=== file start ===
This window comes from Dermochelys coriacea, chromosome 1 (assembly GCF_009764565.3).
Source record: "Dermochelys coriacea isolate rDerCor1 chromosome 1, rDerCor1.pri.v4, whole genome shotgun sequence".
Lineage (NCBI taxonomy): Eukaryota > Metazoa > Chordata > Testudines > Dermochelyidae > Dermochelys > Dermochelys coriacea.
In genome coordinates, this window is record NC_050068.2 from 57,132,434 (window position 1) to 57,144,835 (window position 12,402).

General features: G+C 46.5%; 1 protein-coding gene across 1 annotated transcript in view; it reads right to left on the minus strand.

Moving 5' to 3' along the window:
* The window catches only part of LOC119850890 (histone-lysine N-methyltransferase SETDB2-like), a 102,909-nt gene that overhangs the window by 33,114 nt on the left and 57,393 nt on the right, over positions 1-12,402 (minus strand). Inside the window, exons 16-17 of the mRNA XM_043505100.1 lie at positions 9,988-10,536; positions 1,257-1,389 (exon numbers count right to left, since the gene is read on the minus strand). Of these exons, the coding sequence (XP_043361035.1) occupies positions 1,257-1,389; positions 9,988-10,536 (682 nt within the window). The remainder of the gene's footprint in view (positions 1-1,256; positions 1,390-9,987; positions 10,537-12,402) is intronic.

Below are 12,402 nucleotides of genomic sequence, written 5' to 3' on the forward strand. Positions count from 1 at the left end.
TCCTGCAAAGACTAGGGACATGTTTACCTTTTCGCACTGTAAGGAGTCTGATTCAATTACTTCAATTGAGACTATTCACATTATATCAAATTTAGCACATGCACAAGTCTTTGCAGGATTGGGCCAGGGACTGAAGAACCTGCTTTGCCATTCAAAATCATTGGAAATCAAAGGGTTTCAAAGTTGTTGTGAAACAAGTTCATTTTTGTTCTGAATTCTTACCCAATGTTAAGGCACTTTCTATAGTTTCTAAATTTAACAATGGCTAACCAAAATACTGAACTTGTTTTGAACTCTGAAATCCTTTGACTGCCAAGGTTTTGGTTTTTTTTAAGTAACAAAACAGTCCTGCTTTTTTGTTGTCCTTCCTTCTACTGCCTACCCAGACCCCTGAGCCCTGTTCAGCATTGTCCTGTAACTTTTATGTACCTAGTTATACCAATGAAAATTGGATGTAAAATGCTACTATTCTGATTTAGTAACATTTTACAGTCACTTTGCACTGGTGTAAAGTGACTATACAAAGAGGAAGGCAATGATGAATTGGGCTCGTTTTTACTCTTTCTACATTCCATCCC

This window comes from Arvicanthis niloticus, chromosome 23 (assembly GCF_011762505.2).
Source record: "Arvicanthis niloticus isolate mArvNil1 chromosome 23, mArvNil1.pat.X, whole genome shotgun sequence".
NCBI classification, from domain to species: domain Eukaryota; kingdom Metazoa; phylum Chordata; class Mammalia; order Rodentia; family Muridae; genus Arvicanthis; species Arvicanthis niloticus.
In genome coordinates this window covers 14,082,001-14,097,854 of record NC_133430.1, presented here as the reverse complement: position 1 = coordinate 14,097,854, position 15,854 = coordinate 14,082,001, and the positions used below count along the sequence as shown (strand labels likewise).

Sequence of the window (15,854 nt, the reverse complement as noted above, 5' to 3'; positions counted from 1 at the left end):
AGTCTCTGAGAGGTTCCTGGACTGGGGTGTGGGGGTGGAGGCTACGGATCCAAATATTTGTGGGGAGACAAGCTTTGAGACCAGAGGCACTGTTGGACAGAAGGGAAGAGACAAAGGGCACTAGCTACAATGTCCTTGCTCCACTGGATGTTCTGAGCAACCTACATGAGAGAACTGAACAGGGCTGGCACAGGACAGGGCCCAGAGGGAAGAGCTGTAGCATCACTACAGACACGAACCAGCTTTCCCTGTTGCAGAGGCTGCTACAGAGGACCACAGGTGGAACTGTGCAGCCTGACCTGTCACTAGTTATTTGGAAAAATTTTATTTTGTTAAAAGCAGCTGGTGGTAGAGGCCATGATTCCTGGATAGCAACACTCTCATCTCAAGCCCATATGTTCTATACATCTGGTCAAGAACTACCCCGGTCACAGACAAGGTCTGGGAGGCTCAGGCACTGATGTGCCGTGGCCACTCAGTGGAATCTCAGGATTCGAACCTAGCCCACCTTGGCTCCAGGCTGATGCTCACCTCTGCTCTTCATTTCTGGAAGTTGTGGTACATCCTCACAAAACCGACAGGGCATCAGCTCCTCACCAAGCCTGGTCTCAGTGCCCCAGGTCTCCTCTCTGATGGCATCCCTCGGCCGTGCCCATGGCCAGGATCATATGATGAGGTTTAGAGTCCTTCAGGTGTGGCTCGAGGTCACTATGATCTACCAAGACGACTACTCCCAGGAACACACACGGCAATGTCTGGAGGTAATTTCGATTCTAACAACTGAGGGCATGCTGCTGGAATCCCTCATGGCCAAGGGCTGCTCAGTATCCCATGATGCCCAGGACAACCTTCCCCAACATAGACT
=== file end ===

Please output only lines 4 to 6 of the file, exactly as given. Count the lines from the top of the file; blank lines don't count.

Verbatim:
In genome coordinates, this window is record NC_050068.2 from 57,132,434 (window position 1) to 57,144,835 (window position 12,402).

General features: G+C 46.5%; 1 protein-coding gene across 1 annotated transcript in view; it reads right to left on the minus strand.

Moving 5' to 3' along the window: